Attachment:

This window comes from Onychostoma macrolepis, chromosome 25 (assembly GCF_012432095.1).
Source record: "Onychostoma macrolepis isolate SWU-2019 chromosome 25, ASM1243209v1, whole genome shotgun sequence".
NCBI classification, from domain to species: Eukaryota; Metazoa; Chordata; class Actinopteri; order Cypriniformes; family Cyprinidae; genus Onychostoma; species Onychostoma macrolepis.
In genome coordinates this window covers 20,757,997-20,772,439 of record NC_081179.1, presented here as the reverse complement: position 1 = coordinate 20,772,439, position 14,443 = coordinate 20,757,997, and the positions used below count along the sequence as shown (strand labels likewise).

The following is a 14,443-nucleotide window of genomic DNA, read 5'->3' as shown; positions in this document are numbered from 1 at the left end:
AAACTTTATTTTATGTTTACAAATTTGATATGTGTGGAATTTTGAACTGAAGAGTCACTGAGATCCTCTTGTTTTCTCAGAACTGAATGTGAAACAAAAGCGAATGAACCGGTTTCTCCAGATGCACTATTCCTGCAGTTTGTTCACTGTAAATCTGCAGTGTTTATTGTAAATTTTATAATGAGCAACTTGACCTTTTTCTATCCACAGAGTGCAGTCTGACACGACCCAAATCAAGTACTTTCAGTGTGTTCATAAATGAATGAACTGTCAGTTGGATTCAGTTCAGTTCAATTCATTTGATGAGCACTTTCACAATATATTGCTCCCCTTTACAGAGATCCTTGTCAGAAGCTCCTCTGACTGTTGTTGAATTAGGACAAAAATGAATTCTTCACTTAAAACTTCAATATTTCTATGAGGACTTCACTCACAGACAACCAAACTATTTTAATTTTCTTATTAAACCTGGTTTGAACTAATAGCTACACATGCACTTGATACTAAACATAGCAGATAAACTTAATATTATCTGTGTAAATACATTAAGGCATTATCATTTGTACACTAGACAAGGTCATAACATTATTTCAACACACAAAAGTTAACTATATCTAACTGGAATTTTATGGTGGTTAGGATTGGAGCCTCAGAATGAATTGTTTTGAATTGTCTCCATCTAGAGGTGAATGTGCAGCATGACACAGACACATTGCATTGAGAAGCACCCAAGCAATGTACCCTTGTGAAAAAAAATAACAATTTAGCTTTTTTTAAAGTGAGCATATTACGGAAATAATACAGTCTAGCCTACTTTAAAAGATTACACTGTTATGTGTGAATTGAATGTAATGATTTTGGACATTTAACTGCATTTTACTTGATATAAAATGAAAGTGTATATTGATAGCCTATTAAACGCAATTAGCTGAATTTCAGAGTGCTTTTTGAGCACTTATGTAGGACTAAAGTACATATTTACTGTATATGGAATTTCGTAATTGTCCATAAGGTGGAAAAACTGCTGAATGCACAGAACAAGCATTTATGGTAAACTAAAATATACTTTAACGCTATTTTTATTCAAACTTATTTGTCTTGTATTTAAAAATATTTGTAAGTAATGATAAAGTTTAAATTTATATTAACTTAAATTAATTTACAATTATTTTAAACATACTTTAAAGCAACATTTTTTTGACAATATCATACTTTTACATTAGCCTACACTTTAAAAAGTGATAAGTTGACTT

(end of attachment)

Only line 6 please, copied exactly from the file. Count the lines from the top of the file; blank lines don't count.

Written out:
AAACTTTATTTTATGTTTACAAATTTGATATGTGTGGAATTTTGAACTGAAGAGTCACTGAGATCCTCTTGTTTTCTCAGAACTGAATGTGAAACAAAAGCGAATGAACCGGTTTCTCCAGATGCACTATTCCTGCAGTTTGTTCACTGTAAATCTGCAGTGTTTATTGTAAATTTTATAATGAGCAACTTGACCTTTTTCTATCCACAGAGTGCAGTCTGACACGACCCAAATCAAGTACTTTCAGTGTGTTCATAAATGAATGAACTGTCAGTTGGATTCAGTTCAGTTCAATTCATTTGATGAGCACTTTCACAATATATTGCTCCCCTTTACAGAGATCCTTGTCAGAAGCTCCTCTGACTGTTGTTGAATTAGGACAAAAATGAATTCTTCACTTAAAACTTCAATATTTCTATGAGGACTTCACTCACAGACAACCAAACTATTTTAATTTTCTTATTAAACCTGGTTTGAACTAATAGCTACACATGCACTTGATACTAAACATAGCAGATAAACTTAATATTATCTGTGTAAATACATTAAGGCATTATCATTTGTACACTAGACAAGGTCATAACATTATTTCAACACACAAAAGTTAACTATATCTAACTGGAATTTTATGGTGGTTAGGATTGGAGCCTCAGAATGAATTGTTTTGAATTGTCTCCATCTAGAGGTGAATGTGCAGCATGACACAGACACATTGCATTGAGAAGCACCCAAGCAATGTACCCTTGTGAAAAAAAATAACAATTTAGCTTTTTTTAAAGTGAGCATATTACGGAAATAATACAGTCTAGCCTACTTTAAAAGATTACACTGTTATGTGTGAATTGAATGTAATGATTTTGGACATTTAACTGCATTTTACTTGATATAAAATGAAAGTGTATATTGATAGCCTATTAAACGCAATTAGCTGAATTTCAGAGTGCTTTTTGAGCACTTATGTAGGACTAAAGTACATATTTACTGTATATGGAATTTCGTAATTGTCCATAAGGTGGAAAAACTGCTGAATGCACAGAACAAGCATTTATGGTAAACTAAAATATACTTTAACGCTATTTTTATTCAAACTTATTTGTCTTGTATTTAAAAATATTTGTAAGTAATGATAAAGTTTAAATTTATATTAACTTAAATTAATTTACAATTATTTTAAACATACTTTAAAGCAACATTTTTTTGACAATATCATACTTTTACATTAGCCTACACTTTAAAAAGTGATAAGTTGACTT